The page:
History
The Empress Hotel Victoria
craigdarroch-castle

Craigdorroch Castle, Victoria, circa 1890 (photo by Garrett Smith, courtesy BC Archives and Records/H-02479).

There’s a nightlife in beautiful, historic Victoria, B.C., far more exclusive than the hottest dance clubs. In fact, you and I aren’t even invited. This is a nightlife alive with the afterlife. If you want to get down with paranormal activity, Victoria is the hottest place in the west for the coldest spirits. I’ll be your tour guide. After all, hunting ghosts is my hobby

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History
ve-day-canada

My grandfather John R. Surtees, a CANLOAN officer, 1945.

In Ottawa, a simple memorial stands in a park along the Rideau Canal. On it are the names, CDN numbers and British Regiments of the 128 men who died in Europe during the Second World War as CANLOAN soldiers. The memorial is inscribed:

“Erected by the Governments of Canada and the United Kingdom, the British Regiments, the CANLOAN Army Officers’ Association, and CANLOAN next-of-kin. Designated CANLOAN, 673 Canadian Officers volunteered for loan to the British Army and took part in the invasion and liberation of Europe 1944-45. CANLOAN total casualties were 465, of which 128 were fatal. Their fallen are honoured in this quiet place in gratitude and remembrance of the cost of liberty”.

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History
de-havilland-mosquito
de-havilland-mosquitos

Pathfinder Mosquitos flew at low altitudes, visually identifying their targets and marking them.

de Havilland Canada‘s legacy lies in creating aircraft that are essentially Canadian – weatherproof, utilitarian and beautiful in a rugged way. Their planes are built to battle through Canada’s severe elements, but have also proven durable in all climates of the globe, essentially being Canada’s global ambassadors of the sky. de Havilland Canada has proven to the world that when you build aircraft to defeat Canada’s wilderness, you’ve created aircraft capable of defeating any spot on the globe. It rekindles the legends of the first pilots – adventurers, daredevils, fearless heroes – in anyone buzzing over land, water, sand and ice in de Havilland’s  very Canadian wings.
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History
Canada Dry ad

Photo: The Digital Deli Online

S’il y a un breuvage populaire qui s’accommode bien de tous les événements, qui peut être dégusté autant par les enfants que par les adultes – qui d’ailleurs peuvent le mélanger à leurs liqueurs préférées- et qui peut même guérir les estomacs dérangés, c’est bien le Ginger Ale.

C’est en 1904 qu’en Ontario, le pharmacien et chimiste John J. McLaughin inventa le ginger ale (son frère, Robert Samuel McLaughlin, possédait la compagnie, McLaughlin Motor Car Company qui devint plus tard la General Motors of Canada). Le breuvage original de McLaughlin servait d’abord comme une eau soda à mélanger avec des jus de fruits et des extraits aromatisés; le résultat cependant ne fut pas au goût de son inventeur. La couleur du ginger ale était trop foncée et le goût trop sucré pour monsieur McLaughin qui recherchait avant tout la ressemblance avec les champagnes français, clairs et pétillants. Après plusieurs expériences en laboratoire, il trouva l’équilibre parfait et le Canada Dry Pale Ginger Ale, au vrai gingembre, fut lancé à Toronto en 1907.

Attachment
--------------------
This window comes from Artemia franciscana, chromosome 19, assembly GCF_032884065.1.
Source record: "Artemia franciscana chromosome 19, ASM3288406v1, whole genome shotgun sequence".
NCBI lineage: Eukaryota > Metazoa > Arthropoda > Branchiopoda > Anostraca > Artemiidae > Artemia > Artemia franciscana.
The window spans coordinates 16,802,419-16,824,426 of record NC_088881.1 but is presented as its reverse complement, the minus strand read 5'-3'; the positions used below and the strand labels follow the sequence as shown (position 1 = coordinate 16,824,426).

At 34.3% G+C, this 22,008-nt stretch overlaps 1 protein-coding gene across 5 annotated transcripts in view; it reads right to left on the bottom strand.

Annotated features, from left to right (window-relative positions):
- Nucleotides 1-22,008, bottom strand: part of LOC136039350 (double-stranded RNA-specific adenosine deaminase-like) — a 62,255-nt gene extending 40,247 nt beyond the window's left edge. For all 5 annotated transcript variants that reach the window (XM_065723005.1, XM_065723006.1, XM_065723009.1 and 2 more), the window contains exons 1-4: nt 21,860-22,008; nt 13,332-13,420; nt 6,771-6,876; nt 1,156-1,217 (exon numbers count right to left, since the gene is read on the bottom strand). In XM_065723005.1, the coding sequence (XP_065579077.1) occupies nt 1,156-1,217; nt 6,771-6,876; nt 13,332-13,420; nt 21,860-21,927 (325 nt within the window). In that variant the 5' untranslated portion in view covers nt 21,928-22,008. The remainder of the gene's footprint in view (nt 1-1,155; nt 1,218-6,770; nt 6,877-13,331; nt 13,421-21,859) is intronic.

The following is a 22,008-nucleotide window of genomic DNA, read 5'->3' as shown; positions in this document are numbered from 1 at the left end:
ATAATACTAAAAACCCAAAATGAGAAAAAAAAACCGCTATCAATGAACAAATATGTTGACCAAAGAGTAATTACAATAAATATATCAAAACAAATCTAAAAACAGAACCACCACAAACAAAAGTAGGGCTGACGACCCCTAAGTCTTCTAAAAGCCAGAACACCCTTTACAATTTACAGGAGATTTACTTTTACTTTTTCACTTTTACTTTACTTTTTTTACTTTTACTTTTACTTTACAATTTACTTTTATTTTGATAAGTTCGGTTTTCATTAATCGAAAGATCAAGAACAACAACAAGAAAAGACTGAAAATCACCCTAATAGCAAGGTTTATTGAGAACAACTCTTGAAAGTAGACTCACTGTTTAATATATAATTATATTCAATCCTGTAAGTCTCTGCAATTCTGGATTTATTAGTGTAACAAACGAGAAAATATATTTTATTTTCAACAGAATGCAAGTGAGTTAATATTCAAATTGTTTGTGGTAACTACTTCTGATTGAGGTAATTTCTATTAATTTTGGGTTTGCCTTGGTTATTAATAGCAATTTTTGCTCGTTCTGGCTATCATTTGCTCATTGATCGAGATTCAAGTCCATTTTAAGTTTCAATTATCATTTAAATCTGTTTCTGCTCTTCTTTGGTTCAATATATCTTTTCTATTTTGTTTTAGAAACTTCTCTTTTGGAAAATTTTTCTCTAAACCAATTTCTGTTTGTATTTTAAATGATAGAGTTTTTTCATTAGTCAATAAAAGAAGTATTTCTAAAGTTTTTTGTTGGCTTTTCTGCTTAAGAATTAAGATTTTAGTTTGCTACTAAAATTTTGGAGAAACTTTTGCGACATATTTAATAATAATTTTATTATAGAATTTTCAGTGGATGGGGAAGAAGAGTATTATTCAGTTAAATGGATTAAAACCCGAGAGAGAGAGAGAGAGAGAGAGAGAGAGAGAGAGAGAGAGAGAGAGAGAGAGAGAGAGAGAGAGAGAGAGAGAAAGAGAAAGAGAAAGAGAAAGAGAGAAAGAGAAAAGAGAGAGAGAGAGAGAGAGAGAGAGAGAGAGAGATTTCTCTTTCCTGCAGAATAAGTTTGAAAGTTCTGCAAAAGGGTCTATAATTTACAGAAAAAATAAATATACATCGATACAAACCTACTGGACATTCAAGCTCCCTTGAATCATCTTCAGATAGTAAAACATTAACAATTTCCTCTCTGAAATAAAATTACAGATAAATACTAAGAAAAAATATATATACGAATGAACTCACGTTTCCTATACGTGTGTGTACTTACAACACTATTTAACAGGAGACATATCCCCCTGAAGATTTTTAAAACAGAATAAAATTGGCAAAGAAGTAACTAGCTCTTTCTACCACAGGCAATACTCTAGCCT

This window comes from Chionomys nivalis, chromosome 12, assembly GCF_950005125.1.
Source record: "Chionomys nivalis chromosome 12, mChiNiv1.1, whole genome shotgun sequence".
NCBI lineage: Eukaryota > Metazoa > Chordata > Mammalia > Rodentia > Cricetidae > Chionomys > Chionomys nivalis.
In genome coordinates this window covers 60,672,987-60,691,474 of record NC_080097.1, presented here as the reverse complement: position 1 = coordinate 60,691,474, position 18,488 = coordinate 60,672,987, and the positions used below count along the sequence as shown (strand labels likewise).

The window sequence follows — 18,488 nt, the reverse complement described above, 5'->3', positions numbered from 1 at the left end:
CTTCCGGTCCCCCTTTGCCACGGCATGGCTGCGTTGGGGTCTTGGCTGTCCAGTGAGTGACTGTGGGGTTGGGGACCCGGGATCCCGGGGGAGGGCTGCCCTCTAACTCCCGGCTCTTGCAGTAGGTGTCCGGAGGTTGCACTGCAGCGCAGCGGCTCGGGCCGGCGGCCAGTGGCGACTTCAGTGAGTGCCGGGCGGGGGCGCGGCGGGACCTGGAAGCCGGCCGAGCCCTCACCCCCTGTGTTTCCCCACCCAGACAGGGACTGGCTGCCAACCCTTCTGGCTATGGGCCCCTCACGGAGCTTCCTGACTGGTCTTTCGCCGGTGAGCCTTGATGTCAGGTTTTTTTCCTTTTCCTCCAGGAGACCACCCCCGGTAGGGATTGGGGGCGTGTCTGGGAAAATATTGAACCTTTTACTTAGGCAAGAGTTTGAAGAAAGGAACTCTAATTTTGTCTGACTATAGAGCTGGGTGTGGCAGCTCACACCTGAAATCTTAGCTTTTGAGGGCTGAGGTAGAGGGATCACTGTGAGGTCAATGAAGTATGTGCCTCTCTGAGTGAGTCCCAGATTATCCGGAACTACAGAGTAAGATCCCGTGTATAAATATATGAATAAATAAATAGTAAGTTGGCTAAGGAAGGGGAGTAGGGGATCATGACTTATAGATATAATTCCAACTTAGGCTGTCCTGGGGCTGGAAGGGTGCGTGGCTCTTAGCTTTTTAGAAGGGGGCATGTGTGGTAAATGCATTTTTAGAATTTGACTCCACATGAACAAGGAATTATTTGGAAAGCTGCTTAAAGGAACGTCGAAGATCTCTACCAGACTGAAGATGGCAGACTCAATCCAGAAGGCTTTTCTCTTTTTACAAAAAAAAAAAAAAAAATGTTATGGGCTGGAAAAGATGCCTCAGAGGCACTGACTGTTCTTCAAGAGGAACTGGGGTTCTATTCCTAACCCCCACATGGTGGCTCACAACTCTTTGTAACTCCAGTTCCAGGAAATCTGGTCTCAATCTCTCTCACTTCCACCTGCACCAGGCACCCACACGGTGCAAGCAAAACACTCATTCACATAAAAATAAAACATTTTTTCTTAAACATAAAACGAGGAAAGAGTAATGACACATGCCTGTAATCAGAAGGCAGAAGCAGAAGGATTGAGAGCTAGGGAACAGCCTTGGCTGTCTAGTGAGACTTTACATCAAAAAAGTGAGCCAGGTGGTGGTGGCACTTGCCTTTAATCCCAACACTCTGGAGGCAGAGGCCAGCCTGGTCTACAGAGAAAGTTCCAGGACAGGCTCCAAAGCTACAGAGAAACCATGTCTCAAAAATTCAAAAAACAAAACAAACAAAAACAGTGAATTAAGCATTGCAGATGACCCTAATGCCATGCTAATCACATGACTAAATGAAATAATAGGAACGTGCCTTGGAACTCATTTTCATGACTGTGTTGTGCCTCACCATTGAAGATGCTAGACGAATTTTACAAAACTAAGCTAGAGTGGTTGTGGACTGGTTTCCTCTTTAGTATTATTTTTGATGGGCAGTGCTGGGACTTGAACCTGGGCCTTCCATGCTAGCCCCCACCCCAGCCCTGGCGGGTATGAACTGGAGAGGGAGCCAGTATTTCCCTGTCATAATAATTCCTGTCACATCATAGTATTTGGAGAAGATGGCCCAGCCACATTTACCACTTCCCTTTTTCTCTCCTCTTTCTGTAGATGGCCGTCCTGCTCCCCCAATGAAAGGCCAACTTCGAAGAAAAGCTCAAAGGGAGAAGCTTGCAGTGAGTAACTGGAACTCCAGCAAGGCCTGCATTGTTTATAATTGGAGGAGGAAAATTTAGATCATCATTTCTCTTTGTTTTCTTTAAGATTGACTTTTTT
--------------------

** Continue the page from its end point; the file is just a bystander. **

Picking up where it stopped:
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History
canada dry ad
Canada Dry Ad

An ad for Canada Dry, the best “Ginger-Upper!” Photo: The Digital Deli Online

There’s one all-purpose, go-to beverage for the holidays – one that kids can drink, adults can mix with liquor, and both can use later for an upset stomach. It’s not eggnog or hot chocolate, but Canada Dry ginger ale!

The drink was invented in 1904 by Ontario pharmacist and chemist John J. McLaughlin (brother of Robert Samuel McLaughlin, whose McLaughlin Motor Car Company later became General Motors of Canada). McLaughlin’s ginger ale was intentionally formulated as a soda water for mixing with fruit juice and flavoured extracts, but it wasn’t perfect. The colour of the ginger ale was too dark and the taste too sweet for McLaughlin, who wanted it to be on par with “dry” and clear sparkling French champagnes. After some time experimenting in the lab, he found the perfect balance, and Canada Dry Pale Ginger Ale, with real ginger, was patented in Toronto in 1907.

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